5 6 Interface Repository 16,5 7 Object Implementations 16. 5 8 Implementation Skeleton 17,5 9 Dynamic Skeleton Interface 17. 5 10 Implementation Repository 18,5 11 Object Adaptors 18. 5 12 ORB Interface 19,6 OMG INTERFACE DEFINITION LANGUAGE 19. 6 1 IDL Specifications 20,6 2 Programming Language Mappings 21.
7 STATIC METHOD INVOCATION 22,7 1 Stubs and Skeletons 23. 7 2 Generating Interface Stubs and Skeletons 23,7 3 Activating Static Invocation 24. 8 DYNAMIC INVOCATION AND DISPATCH 25,8 1 Dynamic Invocation Interface 26. 8 1 1 Obtaining an Object Reference 26,8 1 2 Constructing a Request 27. 8 1 3 Invoking the Request 27,8 2 Dynamic Skeleton Interface 28.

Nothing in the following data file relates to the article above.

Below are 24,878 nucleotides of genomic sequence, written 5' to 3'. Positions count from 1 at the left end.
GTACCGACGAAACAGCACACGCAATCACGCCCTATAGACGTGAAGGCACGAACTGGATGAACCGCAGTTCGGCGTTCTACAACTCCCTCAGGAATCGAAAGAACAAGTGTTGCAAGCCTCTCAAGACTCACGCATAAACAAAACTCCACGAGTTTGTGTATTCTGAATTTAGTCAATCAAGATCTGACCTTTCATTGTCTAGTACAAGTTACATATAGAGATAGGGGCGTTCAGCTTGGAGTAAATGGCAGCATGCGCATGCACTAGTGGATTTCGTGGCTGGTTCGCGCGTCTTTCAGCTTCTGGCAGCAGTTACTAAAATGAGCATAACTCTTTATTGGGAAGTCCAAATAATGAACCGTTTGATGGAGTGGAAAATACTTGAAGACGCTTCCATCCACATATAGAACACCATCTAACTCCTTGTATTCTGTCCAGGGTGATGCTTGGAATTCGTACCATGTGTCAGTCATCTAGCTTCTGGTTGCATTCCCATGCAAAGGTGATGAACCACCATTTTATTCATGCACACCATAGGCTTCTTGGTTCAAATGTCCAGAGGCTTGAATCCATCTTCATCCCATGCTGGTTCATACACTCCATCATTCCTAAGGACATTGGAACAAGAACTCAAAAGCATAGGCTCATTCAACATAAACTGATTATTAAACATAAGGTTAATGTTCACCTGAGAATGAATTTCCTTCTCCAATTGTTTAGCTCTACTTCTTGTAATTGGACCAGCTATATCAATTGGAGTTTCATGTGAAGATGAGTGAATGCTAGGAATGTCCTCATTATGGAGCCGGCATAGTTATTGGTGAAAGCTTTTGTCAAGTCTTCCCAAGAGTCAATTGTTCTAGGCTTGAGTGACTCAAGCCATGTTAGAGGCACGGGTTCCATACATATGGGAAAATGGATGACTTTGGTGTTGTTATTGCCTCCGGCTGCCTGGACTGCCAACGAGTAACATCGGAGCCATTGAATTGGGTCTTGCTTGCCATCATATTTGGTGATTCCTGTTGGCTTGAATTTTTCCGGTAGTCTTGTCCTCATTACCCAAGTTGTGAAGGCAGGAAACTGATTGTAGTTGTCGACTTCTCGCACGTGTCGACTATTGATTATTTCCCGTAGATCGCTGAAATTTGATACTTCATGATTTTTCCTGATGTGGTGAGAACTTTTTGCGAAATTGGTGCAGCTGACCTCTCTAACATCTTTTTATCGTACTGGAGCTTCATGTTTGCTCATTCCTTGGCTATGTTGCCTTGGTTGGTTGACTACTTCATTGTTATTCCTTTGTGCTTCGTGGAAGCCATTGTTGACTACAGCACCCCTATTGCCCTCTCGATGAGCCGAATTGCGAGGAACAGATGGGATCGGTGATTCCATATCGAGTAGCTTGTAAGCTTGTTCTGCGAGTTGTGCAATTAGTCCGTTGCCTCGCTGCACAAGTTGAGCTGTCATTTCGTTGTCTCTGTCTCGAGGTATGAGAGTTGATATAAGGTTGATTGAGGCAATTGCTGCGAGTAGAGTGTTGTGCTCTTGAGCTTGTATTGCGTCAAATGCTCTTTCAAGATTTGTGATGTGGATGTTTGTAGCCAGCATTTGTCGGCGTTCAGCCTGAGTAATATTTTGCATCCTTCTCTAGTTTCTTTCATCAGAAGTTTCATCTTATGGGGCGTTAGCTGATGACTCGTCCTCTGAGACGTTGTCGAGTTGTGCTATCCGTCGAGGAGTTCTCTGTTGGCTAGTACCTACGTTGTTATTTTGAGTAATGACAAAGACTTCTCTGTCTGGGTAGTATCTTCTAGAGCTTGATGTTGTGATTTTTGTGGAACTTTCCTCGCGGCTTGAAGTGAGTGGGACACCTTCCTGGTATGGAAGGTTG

9 THE INTERFACE REPOSITORY 29, 9 1 The Containment Hierarchy of Interface Repository Classes 29. 9 2 Interface Retrieval 31,9 3 Federated Interface Repositories 32. 9 3 1 OMGIDL Format 32, 9 3 2 DCE Universal Unique Identifier UUID Format 32. 9 3 3 Local Format 32,10 THE ORB INTERFACE 33,10 1 Converting Object References to Strings 33. 10 2 Object Reference Operations 33,11 THE BASIC OBJECT ADAPTOR 34.